The world’s second-largest ice sheet, and the single largest contributor to global sea level rise, is potentially becoming unstable because of fractures developing in response to faster ice flow and more meltwater forming on its surface.
Using custom-built drones strong enough to withstand the extreme Arctic conditions, researchers led by the University of Cambridge made the first drone-based observations of how fractures form under meltwater lakes on the Greenland Ice Sheet. These fractures cause catastrophic lake drainages, in which huge quantities of surface water are transferred to the sensitive environment beneath the ice.
The study, published in the Proceedings of the National Academy of Sciences, shows how the water is transferred and how the ice sheet responds. The researchers found that inflowing meltwater expanded the lake and drainage began when the edge of the lake intersected a fracture, which formed one year earlier.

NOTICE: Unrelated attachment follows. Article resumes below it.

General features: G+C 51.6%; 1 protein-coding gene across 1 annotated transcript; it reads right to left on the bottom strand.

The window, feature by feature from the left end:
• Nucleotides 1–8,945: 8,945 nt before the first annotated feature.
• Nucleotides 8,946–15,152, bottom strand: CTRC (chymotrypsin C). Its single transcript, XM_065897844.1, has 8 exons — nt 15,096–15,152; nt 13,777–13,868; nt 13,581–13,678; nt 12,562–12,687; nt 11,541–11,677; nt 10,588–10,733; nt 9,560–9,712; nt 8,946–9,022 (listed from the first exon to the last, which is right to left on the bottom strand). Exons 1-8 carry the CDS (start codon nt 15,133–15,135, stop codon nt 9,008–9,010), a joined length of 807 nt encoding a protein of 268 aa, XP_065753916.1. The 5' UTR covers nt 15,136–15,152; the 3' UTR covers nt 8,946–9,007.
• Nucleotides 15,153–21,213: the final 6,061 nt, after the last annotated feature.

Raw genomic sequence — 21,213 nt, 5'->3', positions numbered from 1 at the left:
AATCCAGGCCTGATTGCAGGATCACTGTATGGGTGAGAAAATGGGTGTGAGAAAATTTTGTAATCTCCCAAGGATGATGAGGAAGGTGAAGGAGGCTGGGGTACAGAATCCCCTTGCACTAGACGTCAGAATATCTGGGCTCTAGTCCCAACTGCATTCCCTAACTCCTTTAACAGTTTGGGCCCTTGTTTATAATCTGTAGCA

Each summer, thousands of lakes form on the Greenland Ice Sheet as the weather warms. Many of these lakes can drain in just a few hours, creating caverns known as moulins, through which water descends to the bottom of the ice sheet.
These cavities typically stay open for the remainder of the melt season, as meltwater from streams and rivers on the surface descends beneath the ice. Given that the ice sheet is typically a kilometre thick or more, the flow of water into the moulins may well be the world’s largest waterfalls.
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